Multi-Grain Mix Jazzes Up Rice Bowl

whole-grain-mix-for-rice-from-nishimoto-trading-company(Updated 11/25/16:  fixed broken links)

One of the many useful things I learned from Elizabeth Andoh’s outstanding “Washoku: Recipes from the Japanese Home Kitchen“, was the concept of enhancing a batch of white rice — nutrion-wise and taste-wise — by adding a variety of grains and seeds to the uncooked rice and water. You can easily customize your own blend by hunting and pecking in the bulk food section. Or, in some markets, you can buy a pre-made mix in large or small packets.  Andoh favors one from Japanese markets that contains buckwheat groats, white poppy seeds, black rice, a type of millet (awa) and flat barley (hato mugi).  In the early months of Washoku experimentation, I made my own blend with whatever was around the pantry. More recently, I have spotted packages at markets in San Francisco’s Japan Center, but haven’t purchased them, as the cost is somewhat high and they are imported from Japan.

I ran across a better alternative to either option while browsing in the Koreana Plaza in Oakland: the “Sukoyaka 8 Grain Mix”,  a blend of domestically-grown grains that includes sprouted brown rice, hulless barley, rye berries, whole oats, red rice, purple/black barley, wild rice and bamboo rice.

Following their recommendation of 1/2 cup of grain mix with 2 cups of well-washed short-grain white rice creates a hearty, interesting bowl of grain that makes an excellent accompaniment to Japanese dishes (a short video showing an efficient way to wash rice is at the Japanese Food Report).

Using Grain Mixtures in Bimimbap

Or, the hearty rice can be the base for a mixed-up rice bowl like bibimbap, the classic Korean mixture of rice, vegetables, a spicy sauce called gochujang, and various other items (like meats, pickles, or a fresh-cracked raw egg that cooks in the hot rice).  With the rice mix, a tub of kim chi, a fresh bag of soybean sprouts (one of the fundamental flavors in a good bibimbap, in my opinion), and a bunch of vegetables, I got to work.  First, start soaking the whole-grain mix and wash the short-grain rice (presoaking the whole grains will ensure they are cooked without overcooking the white rice).  Then start sauteing the vegetables in batches in toasted sesame oil (another key Korean flavor for me).  Cook the rice.  Finally, fill a bowl with hot rice, make piles of the just-cooked item, garnish with toasted nori and mix well.

Students of bibimbap will notice a significant omission in those last few sentences:  the hot sauce called gochujang.  Although I love the savory sauce, I’m not very tolerant of chilies these days, so I had to omit it. Since the sauce is much more than just a chili infusion — it’s a fermented paste made from soybean powder, glutinous rice powder, ground chilies and other ingredients, with the fermentation process bringing out plenty of umami — I wonder if it would be possible to make a mild version at home (if not, Japanese barley miso might be a decent substitute).  Do any readers know of a recipe that might be amenable to a dialed down heat level?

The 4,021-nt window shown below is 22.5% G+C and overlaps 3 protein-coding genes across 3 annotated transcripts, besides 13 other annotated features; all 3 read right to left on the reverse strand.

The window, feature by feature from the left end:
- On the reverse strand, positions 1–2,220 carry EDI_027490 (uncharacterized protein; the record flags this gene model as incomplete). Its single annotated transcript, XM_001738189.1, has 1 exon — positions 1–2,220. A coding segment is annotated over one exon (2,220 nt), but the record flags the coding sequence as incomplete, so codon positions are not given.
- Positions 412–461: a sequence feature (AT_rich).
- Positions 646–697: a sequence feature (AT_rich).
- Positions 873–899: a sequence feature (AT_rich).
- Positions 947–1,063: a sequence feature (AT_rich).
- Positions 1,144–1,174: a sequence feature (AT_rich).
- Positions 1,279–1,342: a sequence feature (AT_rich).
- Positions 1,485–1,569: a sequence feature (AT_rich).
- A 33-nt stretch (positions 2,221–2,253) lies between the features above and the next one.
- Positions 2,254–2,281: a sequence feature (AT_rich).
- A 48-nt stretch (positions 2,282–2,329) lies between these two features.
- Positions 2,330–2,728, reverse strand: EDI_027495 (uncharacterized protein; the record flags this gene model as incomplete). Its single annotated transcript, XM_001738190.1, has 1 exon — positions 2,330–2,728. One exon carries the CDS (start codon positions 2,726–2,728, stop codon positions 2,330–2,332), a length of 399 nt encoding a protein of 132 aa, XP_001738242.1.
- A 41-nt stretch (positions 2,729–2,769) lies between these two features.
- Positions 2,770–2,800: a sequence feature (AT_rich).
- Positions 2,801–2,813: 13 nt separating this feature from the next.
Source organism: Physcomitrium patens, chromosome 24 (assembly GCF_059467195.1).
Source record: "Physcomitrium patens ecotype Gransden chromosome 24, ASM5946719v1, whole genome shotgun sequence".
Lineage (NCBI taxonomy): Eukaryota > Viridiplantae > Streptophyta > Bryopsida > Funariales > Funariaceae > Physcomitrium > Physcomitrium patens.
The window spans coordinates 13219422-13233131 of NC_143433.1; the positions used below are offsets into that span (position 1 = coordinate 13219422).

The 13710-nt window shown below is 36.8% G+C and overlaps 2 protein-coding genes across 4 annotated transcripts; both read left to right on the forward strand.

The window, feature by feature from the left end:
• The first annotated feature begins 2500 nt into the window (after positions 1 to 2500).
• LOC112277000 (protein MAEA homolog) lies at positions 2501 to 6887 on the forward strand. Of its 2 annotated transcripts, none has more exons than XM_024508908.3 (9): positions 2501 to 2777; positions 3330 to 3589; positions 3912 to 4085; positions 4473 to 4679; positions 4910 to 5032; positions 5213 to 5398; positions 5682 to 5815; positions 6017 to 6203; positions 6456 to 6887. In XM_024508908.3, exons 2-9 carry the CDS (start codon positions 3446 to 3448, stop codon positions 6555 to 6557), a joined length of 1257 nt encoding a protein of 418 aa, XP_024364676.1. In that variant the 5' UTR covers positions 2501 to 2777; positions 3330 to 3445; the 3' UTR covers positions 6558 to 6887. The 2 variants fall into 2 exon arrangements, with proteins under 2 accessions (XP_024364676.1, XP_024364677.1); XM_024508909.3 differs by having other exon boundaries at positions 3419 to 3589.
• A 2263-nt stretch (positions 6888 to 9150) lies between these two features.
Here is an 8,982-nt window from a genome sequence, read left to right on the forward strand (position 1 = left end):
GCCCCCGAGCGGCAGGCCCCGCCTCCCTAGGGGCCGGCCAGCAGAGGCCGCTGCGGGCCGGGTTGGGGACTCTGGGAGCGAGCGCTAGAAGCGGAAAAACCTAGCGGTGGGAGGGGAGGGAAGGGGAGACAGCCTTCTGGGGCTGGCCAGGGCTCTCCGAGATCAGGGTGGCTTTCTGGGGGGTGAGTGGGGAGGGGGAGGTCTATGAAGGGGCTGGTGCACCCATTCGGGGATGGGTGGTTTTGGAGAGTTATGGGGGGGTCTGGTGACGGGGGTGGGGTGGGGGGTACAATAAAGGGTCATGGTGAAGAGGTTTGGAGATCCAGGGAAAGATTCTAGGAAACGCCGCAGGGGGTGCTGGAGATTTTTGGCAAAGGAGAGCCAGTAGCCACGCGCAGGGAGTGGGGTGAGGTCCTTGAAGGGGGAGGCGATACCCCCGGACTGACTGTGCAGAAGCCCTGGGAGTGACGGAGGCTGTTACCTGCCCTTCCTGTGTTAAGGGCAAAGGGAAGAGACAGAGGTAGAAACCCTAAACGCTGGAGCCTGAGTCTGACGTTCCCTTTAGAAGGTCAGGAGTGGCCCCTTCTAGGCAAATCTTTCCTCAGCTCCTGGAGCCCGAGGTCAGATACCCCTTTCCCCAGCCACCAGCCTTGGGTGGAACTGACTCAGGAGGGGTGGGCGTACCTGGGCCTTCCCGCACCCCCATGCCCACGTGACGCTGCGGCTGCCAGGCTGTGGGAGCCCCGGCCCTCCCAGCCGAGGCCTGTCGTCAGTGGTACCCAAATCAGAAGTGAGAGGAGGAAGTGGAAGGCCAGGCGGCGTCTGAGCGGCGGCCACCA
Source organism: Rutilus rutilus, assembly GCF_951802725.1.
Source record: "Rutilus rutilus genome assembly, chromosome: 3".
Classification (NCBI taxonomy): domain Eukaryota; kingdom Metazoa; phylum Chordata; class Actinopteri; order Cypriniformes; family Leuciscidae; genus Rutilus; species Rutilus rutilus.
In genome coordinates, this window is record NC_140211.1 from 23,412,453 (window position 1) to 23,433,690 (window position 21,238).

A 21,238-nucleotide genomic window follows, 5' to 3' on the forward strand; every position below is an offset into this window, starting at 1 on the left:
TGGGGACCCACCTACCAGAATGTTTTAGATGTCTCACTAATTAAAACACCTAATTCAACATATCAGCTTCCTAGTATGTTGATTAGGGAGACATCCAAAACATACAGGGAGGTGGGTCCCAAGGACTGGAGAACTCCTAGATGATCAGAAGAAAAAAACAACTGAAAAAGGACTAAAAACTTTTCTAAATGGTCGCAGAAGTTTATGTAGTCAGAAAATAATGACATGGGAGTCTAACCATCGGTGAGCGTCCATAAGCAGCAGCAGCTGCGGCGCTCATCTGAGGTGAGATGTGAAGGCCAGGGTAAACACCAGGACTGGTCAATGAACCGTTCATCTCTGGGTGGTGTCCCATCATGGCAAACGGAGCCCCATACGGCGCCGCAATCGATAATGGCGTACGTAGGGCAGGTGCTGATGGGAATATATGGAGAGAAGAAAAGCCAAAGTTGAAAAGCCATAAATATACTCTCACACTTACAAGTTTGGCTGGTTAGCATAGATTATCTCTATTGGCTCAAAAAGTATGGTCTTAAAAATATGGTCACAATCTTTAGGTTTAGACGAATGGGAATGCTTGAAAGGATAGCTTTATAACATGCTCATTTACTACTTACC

Recipe Sketch:  Ersatz Bibimbap


  • Rice
  • Toasted sesame oil
  • Carrots, shredded in long strips
  • Soybean sprouts
  • Shiitake mushrooms (dried or fresh), sliced into strips
  • A leafy green vegetable like spinach or mustard greens, washed well and chopped
  • Tofu (the firmer the better), cut into bite-size pieces
  • Sake
  • Soy sauce
  • Toasted nori sheets
  • Korean hot chili-bean sauce (gochujang)


  • Start cooking the rice
  • If using dried shiitake mushrooms, rinse them and then cover with hot water to soften.  After 15 minutes, remove mushrooms and strain the soaking liquid to use in another recipe.
  • In a non-stick pan, saute shredded carrots in some roasted sesame oil.  Remove to a bowl.
  • If using fresh mushrooms, saute sliced shiitake mushrooms in sesame oil in the same non-stick pan, adding some sake when they are tender, letting it evaporate, then adding some soy sauce and turning off  the heat.  Remove to a bowl.
  • In the same pan, add some more oil and when hot, toss in some chopped greens, stir, add a little water, turn down the heat and cover.   When tender, remove to another bowl.
  • Give the pan a quick rinse and wipe, then saute some drained tofu on all sides until golden brown.
  • In a pot of boiling water, blanch a handful of soybean sprouts for a minute then rinse under cold water.  Chop into 1″ lengths.


  • Top with toasted nori sheets, broken into pieces
  • Korean hot chili-bean sauce (gochujang)


  • Fill a warm bowl with hot rice
  • Add the prepared ingredients and garnishes, stir well

(For a more formal bibimbap recipe, visit the Korea Tourism Organization or consult just about any book about Korean cooking.)


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